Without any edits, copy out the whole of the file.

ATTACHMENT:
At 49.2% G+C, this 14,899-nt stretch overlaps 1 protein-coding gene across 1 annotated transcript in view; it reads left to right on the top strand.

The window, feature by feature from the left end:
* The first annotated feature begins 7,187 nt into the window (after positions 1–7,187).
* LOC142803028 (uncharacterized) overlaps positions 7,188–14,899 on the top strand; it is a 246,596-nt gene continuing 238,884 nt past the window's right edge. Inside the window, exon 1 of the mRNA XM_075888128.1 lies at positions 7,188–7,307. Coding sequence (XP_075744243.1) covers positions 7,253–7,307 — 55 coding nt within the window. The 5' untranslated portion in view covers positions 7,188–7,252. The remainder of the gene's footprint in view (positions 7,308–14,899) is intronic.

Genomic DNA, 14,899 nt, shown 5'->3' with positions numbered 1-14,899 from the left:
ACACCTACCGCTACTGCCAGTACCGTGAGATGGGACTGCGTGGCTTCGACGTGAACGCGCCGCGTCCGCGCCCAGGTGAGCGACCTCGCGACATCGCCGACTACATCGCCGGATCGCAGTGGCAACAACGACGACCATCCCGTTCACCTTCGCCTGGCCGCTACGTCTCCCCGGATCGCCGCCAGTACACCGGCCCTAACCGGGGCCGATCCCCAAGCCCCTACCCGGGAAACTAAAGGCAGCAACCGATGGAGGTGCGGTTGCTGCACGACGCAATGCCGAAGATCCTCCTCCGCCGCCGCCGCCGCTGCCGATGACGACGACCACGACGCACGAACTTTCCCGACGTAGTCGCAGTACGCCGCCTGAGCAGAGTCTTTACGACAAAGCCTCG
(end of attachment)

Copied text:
At 49.2% G+C, this 14,899-nt stretch overlaps 1 protein-coding gene across 1 annotated transcript in view; it reads left to right on the top strand.

The window, feature by feature from the left end:
* The first annotated feature begins 7,187 nt into the window (after positions 1–7,187).
* LOC142803028 (uncharacterized) overlaps positions 7,188–14,899 on the top strand; it is a 246,596-nt gene continuing 238,884 nt past the window's right edge. Inside the window, exon 1 of the mRNA XM_075888128.1 lies at positions 7,188–7,307. Coding sequence (XP_075744243.1) covers positions 7,253–7,307 — 55 coding nt within the window. The 5' untranslated portion in view covers positions 7,188–7,252. The remainder of the gene's footprint in view (positions 7,308–14,899) is intronic.

Genomic DNA, 14,899 nt, shown 5'->3' with positions numbered 1-14,899 from the left:
ACACCTACCGCTACTGCCAGTACCGTGAGATGGGACTGCGTGGCTTCGACGTGAACGCGCCGCGTCCGCGCCCAGGTGAGCGACCTCGCGACATCGCCGACTACATCGCCGGATCGCAGTGGCAACAACGACGACCATCCCGTTCACCTTCGCCTGGCCGCTACGTCTCCCCGGATCGCCGCCAGTACACCGGCCCTAACCGGGGCCGATCCCCAAGCCCCTACCCGGGAAACTAAAGGCAGCAACCGATGGAGGTGCGGTTGCTGCACGACGCAATGCCGAAGATCCTCCTCCGCCGCCGCCGCCGCTGCCGATGACGACGACCACGACGCACGAACTTTCCCGACGTAGTCGCAGTACGCCGCCTGAGCAGAGTCTTTACGACAAAGCCTCG